BMI 16.9

BMI 16 to 18.4 is Underweight

Your weight may be low. You should consult a doctor to determine if you should gain weight. The lower your “body mass index”, the greater the risk of developing unwanted health problems. Make good nutrition your priority, and weight gain the second.


Independent of the underlying causes behind low weight, a very low BMI (such as BMI 16.9) can have serious health consequences.

People that are underweight tend to be very tired and prone to exhaustion. The lack of nutrients can also deplete the immune system, making a person much more susceptible to illnesses and infections. Low iron intake can lead to anemia, as state where less oxygen is carried in the blood, furthering their feelings of exhaustion and reducing organ function.

Without adequate nutrition, your body's immune system may not function properly.

Vitamins A and C are of particular importance to healthy immunity, and being underweight may mean you don't have enough reserves on hand to prevent illnesses from the common cold to cancer. Lowered immunity makes it difficult for your body to fight off viruses and bacteria that contribute to disease and sickness.

Females who don't weigh enough may not menstruate on a regular basis or at all. This might interfere with fertility now and down the road because your body's reproduction isn't regulated normally, which can skew ovulation and make it difficult to sustain a healthy pregnancy.

Underweight treatment

Conventional therapies for weight gain largely depend on the cause of the weight loss.

Certainly, if some sort of physical illness, such as a thyroid disorder or diabetes can be identified, treatment of these conditions can help restore the lost weight. For others, the most direct solution is increase in calorie intake.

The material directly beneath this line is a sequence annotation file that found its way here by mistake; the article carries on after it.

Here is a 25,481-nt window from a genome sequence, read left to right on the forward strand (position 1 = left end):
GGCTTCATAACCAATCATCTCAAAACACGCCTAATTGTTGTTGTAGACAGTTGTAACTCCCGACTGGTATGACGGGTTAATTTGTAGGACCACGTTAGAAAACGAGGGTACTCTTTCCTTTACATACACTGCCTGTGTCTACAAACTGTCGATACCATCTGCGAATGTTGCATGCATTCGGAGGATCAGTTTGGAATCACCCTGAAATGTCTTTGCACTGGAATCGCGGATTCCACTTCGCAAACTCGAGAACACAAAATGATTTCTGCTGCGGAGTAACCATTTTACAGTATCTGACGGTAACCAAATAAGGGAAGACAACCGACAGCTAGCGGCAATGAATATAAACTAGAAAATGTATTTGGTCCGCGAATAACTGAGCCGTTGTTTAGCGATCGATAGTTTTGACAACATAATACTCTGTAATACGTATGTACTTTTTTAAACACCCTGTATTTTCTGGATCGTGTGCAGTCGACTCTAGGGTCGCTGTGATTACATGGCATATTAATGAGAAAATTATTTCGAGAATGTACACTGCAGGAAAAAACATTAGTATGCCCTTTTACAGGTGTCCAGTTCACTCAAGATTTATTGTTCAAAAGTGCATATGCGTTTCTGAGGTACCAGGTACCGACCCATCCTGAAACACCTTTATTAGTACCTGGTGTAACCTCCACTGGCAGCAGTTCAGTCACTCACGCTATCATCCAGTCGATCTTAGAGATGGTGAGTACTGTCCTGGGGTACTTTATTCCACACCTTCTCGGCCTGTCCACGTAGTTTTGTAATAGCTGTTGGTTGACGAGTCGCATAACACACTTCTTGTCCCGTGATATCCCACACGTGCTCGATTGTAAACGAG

To help begin restoring nutrients to very thin people, very high calorie, vitamin-packed nutritional supplements are often given to revitalize the body. If there is a psychological disorder behind the weight loss, such as anorexia or bulimia, addition counseling may also help greatly in the quest to reach a healthier weight.

A nutritionist can help you gain weight safely

Prior to your first consultation your nutritionist may ask you to compile a food diary to help them establish your eating habits. This will allow them to build a picture of what you eat, when you eat and how much you eat.

The nutritionist may also want to carry out certain tests where appropriate to rule out any underlying conditions or to find specific vitamin deficiencies.

When putting together your program the nutritionist may take into consideration some of the following:

  • Physical activity

Eating more calories than you burn is essential for weight gain but ceasing physical activity is not the answer.

Remaining active is essential for the maintenance of optimal well-being and many nutrition programs will include exercise regimes or physical activity recommendations.

  • Food enjoyment

The nutritionist will provide you with a program with the intention of you learning to adopt a healthier way of eating indefinitely. The initial adjustment to a different way of eating may be difficult at first but it is important that the foods included on the list are ones that you enjoy and could commit to eating regularly. If there some suggestions you really dislike then its unlikely you will stick to the plan so talk to your nutritionist and see if there are any suitable substitutes or choices.

Your final program should be achievable, realistic and may include suggested supplements, physical activity recommendations, meal plans and a list of suitable foods.

It is important to stress on the risks of being underweight as more attention is focused on being overweight. Being thin is considered being better than being overweight, but it is not true. Thinness comes with its very own set of problems and risks.

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